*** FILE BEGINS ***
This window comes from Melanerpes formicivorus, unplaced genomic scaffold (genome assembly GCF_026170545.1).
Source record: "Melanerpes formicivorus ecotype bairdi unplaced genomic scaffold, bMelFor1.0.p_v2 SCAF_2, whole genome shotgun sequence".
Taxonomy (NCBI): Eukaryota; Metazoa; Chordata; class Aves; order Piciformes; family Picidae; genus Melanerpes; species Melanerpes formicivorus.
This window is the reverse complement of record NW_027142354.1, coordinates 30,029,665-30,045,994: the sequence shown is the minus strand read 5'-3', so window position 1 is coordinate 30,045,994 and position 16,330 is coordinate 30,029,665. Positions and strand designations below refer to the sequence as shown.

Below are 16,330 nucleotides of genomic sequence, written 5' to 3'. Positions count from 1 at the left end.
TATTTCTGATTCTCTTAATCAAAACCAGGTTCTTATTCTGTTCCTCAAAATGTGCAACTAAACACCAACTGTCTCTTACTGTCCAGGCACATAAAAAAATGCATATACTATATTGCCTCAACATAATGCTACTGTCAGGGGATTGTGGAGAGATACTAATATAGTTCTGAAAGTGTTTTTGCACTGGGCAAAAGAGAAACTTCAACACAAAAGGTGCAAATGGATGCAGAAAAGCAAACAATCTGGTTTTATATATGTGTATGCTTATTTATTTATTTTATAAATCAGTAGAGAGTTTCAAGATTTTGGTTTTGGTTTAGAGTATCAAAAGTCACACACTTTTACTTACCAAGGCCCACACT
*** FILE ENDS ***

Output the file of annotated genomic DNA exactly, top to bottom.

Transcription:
This window comes from Melanerpes formicivorus, unplaced genomic scaffold (genome assembly GCF_026170545.1).
Source record: "Melanerpes formicivorus ecotype bairdi unplaced genomic scaffold, bMelFor1.0.p_v2 SCAF_2, whole genome shotgun sequence".
Taxonomy (NCBI): Eukaryota; Metazoa; Chordata; class Aves; order Piciformes; family Picidae; genus Melanerpes; species Melanerpes formicivorus.
This window is the reverse complement of record NW_027142354.1, coordinates 30,029,665-30,045,994: the sequence shown is the minus strand read 5'-3', so window position 1 is coordinate 30,045,994 and position 16,330 is coordinate 30,029,665. Positions and strand designations below refer to the sequence as shown.

Below are 16,330 nucleotides of genomic sequence, written 5' to 3'. Positions count from 1 at the left end.
TATTTCTGATTCTCTTAATCAAAACCAGGTTCTTATTCTGTTCCTCAAAATGTGCAACTAAACACCAACTGTCTCTTACTGTCCAGGCACATAAAAAAATGCATATACTATATTGCCTCAACATAATGCTACTGTCAGGGGATTGTGGAGAGATACTAATATAGTTCTGAAAGTGTTTTTGCACTGGGCAAAAGAGAAACTTCAACACAAAAGGTGCAAATGGATGCAGAAAAGCAAACAATCTGGTTTTATATATGTGTATGCTTATTTATTTATTTTATAAATCAGTAGAGAGTTTCAAGATTTTGGTTTTGGTTTAGAGTATCAAAAGTCACACACTTTTACTTACCAAGGCCCACACT